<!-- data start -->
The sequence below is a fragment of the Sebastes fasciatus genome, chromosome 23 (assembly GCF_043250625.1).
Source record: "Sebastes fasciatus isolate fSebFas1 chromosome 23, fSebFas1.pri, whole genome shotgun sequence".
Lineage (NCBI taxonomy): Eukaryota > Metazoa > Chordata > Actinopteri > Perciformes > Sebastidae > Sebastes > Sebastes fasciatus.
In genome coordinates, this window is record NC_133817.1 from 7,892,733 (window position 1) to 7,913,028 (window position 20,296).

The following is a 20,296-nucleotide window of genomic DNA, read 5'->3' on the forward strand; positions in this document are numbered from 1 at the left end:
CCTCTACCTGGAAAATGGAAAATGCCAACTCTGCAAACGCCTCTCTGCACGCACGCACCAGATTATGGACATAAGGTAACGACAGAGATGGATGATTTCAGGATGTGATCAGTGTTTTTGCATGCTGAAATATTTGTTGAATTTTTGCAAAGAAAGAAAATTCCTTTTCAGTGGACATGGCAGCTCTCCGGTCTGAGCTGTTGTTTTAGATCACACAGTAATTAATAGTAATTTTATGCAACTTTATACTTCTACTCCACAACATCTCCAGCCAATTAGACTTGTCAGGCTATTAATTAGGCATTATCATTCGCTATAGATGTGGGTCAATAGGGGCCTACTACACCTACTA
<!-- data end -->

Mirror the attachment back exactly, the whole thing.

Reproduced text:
The sequence below is a fragment of the Sebastes fasciatus genome, chromosome 23 (assembly GCF_043250625.1).
Source record: "Sebastes fasciatus isolate fSebFas1 chromosome 23, fSebFas1.pri, whole genome shotgun sequence".
Lineage (NCBI taxonomy): Eukaryota > Metazoa > Chordata > Actinopteri > Perciformes > Sebastidae > Sebastes > Sebastes fasciatus.
In genome coordinates, this window is record NC_133817.1 from 7,892,733 (window position 1) to 7,913,028 (window position 20,296).

The following is a 20,296-nucleotide window of genomic DNA, read 5'->3' on the forward strand; positions in this document are numbered from 1 at the left end:
CCTCTACCTGGAAAATGGAAAATGCCAACTCTGCAAACGCCTCTCTGCACGCACGCACCAGATTATGGACATAAGGTAACGACAGAGATGGATGATTTCAGGATGTGATCAGTGTTTTTGCATGCTGAAATATTTGTTGAATTTTTGCAAAGAAAGAAAATTCCTTTTCAGTGGACATGGCAGCTCTCCGGTCTGAGCTGTTGTTTTAGATCACACAGTAATTAATAGTAATTTTATGCAACTTTATACTTCTACTCCACAACATCTCCAGCCAATTAGACTTGTCAGGCTATTAATTAGGCATTATCATTCGCTATAGATGTGGGTCAATAGGGGCCTACTACACCTACTA